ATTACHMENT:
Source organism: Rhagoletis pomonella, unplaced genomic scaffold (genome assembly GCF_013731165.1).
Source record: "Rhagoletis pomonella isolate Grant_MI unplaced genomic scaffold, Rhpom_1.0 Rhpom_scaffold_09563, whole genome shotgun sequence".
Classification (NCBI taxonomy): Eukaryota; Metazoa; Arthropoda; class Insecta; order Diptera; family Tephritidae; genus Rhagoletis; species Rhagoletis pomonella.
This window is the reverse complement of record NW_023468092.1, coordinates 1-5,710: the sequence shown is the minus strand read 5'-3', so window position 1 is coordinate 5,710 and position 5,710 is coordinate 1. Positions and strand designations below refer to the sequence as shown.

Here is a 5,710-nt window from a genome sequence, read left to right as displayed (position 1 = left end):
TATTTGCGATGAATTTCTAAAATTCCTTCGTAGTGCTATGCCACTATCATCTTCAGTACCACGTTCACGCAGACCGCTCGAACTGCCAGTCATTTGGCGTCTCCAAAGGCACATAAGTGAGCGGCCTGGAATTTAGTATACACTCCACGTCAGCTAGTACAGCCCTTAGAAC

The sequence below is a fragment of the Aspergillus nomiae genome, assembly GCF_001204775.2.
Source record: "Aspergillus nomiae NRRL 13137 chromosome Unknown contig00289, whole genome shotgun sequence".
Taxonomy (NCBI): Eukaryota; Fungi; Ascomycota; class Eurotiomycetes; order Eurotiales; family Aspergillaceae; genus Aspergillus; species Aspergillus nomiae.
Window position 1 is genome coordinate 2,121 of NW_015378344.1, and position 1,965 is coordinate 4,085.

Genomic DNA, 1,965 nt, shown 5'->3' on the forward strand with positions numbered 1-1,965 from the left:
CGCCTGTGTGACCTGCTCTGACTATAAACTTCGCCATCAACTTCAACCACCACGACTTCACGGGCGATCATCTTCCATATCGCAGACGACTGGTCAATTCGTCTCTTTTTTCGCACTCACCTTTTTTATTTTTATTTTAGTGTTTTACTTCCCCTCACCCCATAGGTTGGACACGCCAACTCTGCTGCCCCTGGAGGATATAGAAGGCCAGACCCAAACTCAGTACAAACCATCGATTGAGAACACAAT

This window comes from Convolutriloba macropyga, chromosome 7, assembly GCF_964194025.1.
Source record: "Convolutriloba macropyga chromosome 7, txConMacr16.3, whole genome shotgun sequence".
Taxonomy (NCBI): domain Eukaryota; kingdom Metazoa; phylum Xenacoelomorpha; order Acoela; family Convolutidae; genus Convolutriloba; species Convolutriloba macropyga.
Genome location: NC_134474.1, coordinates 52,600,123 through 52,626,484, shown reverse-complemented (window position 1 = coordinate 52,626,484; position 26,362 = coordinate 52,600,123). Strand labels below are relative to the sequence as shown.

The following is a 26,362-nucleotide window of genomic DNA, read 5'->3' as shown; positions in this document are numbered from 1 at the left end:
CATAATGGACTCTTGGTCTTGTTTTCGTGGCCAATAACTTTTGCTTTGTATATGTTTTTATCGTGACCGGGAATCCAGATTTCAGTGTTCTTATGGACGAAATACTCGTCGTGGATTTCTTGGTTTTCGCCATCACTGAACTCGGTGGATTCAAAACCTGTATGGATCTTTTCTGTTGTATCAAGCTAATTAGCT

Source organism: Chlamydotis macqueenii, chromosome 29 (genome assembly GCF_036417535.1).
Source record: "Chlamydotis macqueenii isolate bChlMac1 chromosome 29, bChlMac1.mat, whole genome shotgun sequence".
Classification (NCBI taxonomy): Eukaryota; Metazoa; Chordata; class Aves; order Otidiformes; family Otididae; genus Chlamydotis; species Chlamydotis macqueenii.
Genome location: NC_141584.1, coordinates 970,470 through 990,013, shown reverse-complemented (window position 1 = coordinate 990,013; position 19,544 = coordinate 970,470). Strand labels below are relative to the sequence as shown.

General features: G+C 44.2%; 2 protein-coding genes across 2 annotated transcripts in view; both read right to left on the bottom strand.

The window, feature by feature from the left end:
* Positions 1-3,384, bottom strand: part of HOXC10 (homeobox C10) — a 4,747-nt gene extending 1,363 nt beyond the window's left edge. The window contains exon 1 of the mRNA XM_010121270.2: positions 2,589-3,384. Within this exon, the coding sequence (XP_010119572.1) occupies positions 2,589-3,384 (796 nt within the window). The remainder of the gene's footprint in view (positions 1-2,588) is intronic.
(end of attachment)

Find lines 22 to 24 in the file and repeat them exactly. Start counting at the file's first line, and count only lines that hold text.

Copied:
Genome location: NC_141584.1, coordinates 970,470 through 990,013, shown reverse-complemented (window position 1 = coordinate 990,013; position 19,544 = coordinate 970,470). Strand labels below are relative to the sequence as shown.

General features: G+C 44.2%; 2 protein-coding genes across 2 annotated transcripts in view; both read right to left on the bottom strand.

The window, feature by feature from the left end: